To replace Salmons and Thomas, the Bulls got back Hakim Warrick from Milwaukee in the Salmons deal and Ronald "Flip" Murray for Thomas from Charlotte. They also got two end-of-the-bench guys and a future draft pick.

Salmons had a $5.8 million player option for next season, one he almost surely would've exercised, given the perilous fiscal situation of many NBA teams.

The team made its intentions about Thomas quite clear this fall when it didn't offer him the standard extension, or even last summer when it drafted Gibson. Forget his pique of anger at Del Negro, the Bulls had no intention of signing him to even a qualifying offer of $6.3 million.

"His cap hold is so large," Forman said of Thomas, "that in trying to attract free agents this summer, the likelihood was that he wouldn't have been able to remain with us."

If you're reading Bulls news at all, you know they have been positioning themselves for a run at the ballyhooed 2010 free-agent class, and weren't gunning for this year. But it wasn't as if they were throwing in the towel on the season, a la the 2002-03 Cavaliers.

"Obviously, we want to be competitive," Forman said. "Our goal coming into the season was to continue to improve on what we did a year ago. Also, our goal was ... to create the flexibility that we've really created."

And Forman's right. It's interesting to remember how we got here in the first place. In 2006, James, Wade and Bosh all signed three-year deals rather than the five-year ones they were allotted. This meant they could make more money this summer under the rules of the collective bargaining agreement and keep their current teams aspiring to make them happy.

That summer, the Bulls were still a work in progress, losing in the first round of the playoffs to the Heat. A year later they signed Kirk Hinrich to a very, very generous contract, beat the Heat in the playoffs, and a season later, with prospective money tainting Scott Skiles' team-first vibe, set high expectations aflame, costing Skiles his job and John Paxson his sanity. After dogging it under Jim Boylan the rest of that season and earning a spot in the lottery, the Bulls undeservedly were gifted with the No. 1 pick and the chance to pick Rose.

You could say the Bulls were fortunate that Ben Gordon and Luol Deng turned down the Bulls' generous contract offers in 2007, and that their uncertainty helped wreck the team chemistry that season, because without that swan dive, they never would've been able to draft Rose, a true franchise player, nor would they be in position to get Wade or Bosh -- or even the ultimate long shot, King James himself.

I'd sacrifice a season and a very good coach like Skiles for a great player like Rose any day. I'd sacrifice a first-round playoff win for a shot at D-Wade. So would the Bulls.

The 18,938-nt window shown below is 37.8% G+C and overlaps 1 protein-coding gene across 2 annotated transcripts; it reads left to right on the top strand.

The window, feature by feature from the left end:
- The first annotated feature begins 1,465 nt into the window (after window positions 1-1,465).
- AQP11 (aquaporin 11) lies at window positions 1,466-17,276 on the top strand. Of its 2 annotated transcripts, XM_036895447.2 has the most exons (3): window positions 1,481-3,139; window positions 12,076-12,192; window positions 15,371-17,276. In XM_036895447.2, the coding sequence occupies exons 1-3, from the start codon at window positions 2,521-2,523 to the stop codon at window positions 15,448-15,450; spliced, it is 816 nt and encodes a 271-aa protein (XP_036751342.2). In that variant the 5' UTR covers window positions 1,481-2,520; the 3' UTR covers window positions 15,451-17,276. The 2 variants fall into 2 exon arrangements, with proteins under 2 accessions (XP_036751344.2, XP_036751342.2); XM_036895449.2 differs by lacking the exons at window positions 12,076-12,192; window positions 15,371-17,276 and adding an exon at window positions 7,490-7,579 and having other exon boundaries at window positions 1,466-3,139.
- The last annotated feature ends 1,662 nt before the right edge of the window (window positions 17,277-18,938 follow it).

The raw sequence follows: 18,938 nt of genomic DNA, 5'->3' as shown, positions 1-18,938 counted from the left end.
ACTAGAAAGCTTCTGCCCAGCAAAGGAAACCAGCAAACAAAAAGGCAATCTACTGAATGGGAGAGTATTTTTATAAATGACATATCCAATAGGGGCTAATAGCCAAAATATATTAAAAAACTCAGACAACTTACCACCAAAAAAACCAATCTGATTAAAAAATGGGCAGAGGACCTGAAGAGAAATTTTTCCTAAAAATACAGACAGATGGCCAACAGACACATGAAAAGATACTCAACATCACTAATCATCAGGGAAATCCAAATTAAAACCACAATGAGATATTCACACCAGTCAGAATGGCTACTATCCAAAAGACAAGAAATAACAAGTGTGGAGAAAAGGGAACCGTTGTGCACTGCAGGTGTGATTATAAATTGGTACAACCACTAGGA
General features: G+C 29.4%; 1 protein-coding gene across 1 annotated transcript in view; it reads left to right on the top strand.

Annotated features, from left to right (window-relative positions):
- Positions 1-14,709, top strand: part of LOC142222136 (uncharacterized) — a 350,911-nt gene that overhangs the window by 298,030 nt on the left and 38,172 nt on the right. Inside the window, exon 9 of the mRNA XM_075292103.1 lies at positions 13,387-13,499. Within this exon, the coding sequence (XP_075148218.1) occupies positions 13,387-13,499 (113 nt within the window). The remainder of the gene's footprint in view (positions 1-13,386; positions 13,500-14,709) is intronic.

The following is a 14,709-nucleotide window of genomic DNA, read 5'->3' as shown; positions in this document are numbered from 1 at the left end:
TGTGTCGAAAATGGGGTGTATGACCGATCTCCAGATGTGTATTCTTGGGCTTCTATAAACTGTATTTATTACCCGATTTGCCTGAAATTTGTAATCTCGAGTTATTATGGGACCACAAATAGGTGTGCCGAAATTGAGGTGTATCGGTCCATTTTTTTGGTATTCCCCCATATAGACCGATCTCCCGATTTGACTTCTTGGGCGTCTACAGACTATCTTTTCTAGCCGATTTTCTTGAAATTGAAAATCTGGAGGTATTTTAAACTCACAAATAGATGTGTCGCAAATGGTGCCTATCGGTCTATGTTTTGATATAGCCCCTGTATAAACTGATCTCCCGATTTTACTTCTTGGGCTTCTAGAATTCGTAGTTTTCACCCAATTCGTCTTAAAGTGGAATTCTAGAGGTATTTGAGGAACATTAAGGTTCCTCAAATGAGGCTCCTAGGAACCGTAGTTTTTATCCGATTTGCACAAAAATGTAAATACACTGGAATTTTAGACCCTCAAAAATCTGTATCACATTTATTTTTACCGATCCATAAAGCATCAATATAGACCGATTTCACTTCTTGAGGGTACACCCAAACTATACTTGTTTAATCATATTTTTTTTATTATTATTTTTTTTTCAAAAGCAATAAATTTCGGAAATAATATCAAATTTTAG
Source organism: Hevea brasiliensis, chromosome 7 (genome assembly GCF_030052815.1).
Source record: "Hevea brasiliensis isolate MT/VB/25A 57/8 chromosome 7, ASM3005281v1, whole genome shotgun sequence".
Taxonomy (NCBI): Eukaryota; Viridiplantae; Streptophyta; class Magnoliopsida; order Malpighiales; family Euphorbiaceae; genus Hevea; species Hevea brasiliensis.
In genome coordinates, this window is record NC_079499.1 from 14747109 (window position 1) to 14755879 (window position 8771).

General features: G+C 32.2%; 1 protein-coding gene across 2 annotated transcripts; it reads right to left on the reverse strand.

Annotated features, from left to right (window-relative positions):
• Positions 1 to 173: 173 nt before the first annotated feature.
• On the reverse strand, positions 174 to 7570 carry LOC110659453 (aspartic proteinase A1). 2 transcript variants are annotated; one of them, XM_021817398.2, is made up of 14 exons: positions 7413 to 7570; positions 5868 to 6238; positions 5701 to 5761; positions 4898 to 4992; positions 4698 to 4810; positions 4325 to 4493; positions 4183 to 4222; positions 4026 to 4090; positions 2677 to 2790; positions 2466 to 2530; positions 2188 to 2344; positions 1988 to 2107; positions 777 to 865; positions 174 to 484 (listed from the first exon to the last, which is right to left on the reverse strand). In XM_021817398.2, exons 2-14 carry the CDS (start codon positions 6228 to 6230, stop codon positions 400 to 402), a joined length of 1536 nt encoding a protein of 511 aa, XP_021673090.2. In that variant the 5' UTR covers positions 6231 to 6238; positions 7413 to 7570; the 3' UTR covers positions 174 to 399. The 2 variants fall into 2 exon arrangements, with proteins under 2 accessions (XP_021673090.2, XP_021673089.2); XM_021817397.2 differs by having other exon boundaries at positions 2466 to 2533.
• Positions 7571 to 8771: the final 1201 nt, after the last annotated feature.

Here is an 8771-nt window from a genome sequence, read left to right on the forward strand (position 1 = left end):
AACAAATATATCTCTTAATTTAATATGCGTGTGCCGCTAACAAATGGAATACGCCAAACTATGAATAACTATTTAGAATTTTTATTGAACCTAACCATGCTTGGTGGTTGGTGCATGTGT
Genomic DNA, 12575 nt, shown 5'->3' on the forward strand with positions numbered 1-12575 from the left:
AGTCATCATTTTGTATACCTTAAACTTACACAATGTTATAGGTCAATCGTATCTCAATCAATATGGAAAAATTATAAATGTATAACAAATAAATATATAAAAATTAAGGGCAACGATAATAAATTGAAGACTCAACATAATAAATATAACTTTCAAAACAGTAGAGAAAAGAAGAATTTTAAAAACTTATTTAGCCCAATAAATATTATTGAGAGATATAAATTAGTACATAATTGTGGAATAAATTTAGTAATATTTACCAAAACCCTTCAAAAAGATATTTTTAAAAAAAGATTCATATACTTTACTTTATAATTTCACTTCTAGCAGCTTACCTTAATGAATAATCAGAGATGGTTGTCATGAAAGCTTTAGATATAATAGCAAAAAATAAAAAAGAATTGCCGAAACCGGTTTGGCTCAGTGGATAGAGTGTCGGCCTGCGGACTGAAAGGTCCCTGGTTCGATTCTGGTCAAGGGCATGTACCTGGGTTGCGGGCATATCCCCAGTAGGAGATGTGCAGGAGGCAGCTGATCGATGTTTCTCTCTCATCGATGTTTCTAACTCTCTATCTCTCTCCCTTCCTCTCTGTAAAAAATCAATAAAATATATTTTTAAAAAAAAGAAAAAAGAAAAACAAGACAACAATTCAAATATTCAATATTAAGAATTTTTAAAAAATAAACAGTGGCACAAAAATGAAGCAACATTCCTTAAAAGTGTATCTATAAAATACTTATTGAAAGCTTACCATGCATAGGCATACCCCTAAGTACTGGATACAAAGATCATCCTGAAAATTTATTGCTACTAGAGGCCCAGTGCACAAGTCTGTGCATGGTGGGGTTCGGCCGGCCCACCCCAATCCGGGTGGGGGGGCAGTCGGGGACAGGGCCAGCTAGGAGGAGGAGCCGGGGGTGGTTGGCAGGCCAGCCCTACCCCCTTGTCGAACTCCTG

While the Bulls lucked into their position, they've played it pretty smart recently. They let Gordon go in the summer and drafted a Thomas replacement (or heck, improvement) in Gibson. And they managed to pawn off Salmons on a team in Milwaukee that doesn't have a prayer at landing a big-name player in free agency.

Unless he's planning on buying The American Club in Kohler, Wis., as his house, it's safe to say James isn't gunning for the Bucks. Salmons is as big a fish as they're going to land.

I'm also pleased the Bulls resisted any idea of trading the expensive, but valuable, Hinrich. His value can't be defined by his woeful 38 percent shooting, as painful as it is when he shoots, but rather the stability he provides in the backcourt. His teammates respect him and he gives the Bulls another ball handler so they don't wear out Rose now.

With Murray and Warrick fitting in with the nucleus, the Bulls can compete in the first round of the playoffs. As Forman said, the Bulls owe it to their fans and themselves to compete for that easily obtainable playoff spot.

"Our goal was to keep the nucleus together," Forman said. "Because we still believe that we could be a playoff team. We want to be a playoff team and we know our fans want us to be a playoff team."

The playoffs don't start until April, but the Bulls won big Thursday. What they won will be decided this summer. Until then, come for Flip Murray, stay for Rose, and dream big.

Jon Greenberg

Columnist, ESPNChicago.com
Jon Greenberg is a columnist for ESPNChicago.com. He has lived and worked in Chicago since 2003, and is a graduate of Ohio University and the University of Chicago.